7. Read All Party Platforms: This simple tip is the most obvious, but many people do not do this. If you want to know what a certain political party believes, go straight to the source. Did you know each party puts out a written summary that tells you exactly what they support? This applies to all organizations, by the way. If you wonder how a group believes on certain issues, do not rely on news stories to interpret this for you. Go to that organization’s website. Go to the source. Reading a political party’s platform is an easy way to see if the issues they promote line up with your foundation. Do not discount this step. In fact, I would say this should be the first thing you do when you begin your search. Read their own words. Read the platform!


Democratic

Republican


(I have only listed the top two political parties. If you wish to read a different platform, a simple internet search will provide you with what you want.)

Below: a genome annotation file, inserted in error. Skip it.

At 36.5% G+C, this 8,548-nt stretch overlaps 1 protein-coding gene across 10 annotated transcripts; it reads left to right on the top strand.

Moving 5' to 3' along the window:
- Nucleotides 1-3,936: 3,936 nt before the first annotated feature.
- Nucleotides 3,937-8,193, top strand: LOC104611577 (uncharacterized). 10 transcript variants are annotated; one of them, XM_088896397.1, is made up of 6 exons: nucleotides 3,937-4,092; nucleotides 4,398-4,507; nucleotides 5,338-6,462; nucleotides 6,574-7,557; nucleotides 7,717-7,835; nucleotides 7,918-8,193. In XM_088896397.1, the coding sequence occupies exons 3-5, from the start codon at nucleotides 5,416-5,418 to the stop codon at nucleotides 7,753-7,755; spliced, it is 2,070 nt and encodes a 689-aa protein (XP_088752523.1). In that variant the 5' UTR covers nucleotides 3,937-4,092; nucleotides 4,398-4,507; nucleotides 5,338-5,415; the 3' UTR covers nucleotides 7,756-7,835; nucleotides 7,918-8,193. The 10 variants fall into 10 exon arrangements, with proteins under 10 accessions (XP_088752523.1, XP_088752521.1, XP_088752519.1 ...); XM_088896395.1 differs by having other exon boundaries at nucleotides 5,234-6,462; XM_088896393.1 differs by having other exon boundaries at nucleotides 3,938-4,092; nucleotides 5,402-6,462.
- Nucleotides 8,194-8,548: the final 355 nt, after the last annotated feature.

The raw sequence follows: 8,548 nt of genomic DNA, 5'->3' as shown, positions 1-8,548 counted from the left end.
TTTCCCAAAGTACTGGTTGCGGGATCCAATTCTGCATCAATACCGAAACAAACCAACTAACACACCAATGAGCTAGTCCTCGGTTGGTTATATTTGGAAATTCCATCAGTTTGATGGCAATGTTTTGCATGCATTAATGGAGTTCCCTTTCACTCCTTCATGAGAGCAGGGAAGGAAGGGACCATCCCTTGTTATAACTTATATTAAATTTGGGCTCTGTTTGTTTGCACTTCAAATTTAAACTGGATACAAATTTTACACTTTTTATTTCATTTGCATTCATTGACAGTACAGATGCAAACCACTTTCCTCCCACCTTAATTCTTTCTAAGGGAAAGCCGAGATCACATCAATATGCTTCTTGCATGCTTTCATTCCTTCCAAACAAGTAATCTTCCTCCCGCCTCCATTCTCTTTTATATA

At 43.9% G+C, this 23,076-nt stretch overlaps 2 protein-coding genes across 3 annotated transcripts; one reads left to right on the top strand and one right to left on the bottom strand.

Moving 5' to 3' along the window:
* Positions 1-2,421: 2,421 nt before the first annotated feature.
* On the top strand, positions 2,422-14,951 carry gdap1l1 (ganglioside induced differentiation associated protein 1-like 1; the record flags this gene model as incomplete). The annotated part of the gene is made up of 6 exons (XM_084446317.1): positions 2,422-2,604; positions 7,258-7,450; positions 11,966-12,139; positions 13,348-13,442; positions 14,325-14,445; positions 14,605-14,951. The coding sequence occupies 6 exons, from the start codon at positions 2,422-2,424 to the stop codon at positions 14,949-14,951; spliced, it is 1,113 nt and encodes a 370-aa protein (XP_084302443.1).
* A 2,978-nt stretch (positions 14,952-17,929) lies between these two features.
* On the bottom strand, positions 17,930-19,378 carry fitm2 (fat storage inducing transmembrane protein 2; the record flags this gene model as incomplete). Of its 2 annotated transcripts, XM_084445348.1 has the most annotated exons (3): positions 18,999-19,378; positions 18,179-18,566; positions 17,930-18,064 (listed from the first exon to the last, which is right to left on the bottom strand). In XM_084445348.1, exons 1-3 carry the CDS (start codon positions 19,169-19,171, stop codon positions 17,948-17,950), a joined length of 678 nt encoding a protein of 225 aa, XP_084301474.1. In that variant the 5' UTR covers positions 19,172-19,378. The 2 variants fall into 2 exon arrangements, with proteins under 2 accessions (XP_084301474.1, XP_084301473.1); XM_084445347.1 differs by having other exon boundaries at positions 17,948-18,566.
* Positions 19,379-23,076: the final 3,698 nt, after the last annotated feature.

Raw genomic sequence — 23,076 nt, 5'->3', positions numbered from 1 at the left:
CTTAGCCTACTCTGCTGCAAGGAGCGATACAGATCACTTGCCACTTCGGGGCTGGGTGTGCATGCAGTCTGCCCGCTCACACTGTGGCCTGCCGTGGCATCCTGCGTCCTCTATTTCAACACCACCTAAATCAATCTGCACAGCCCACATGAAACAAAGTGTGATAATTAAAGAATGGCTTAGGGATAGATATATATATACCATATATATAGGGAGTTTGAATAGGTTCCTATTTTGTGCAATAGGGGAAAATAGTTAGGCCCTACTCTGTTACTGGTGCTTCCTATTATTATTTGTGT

In our first 3 posts, we learned God’s formula for finding truth: read His Word, pray, seek Godly counsel. We understand to engage others we must first seek to understand and learn the biblical foundation on which we stand. We have discussed 7 tips to apply in our daily world when seeking truth in the news. In our next, and last, post we will discuss God’s view on leaders, and how we are to use His teachings to choose our candidates. My prayer for all of us this week is that we will earnestly seek God’s truth, and when we find it, we will have the courage to follow.

Together with you,

Lisa Lou

Get rid of the noise in your life. Join Lisa Lou and receive commonsense, faith-based advice for the modern woman.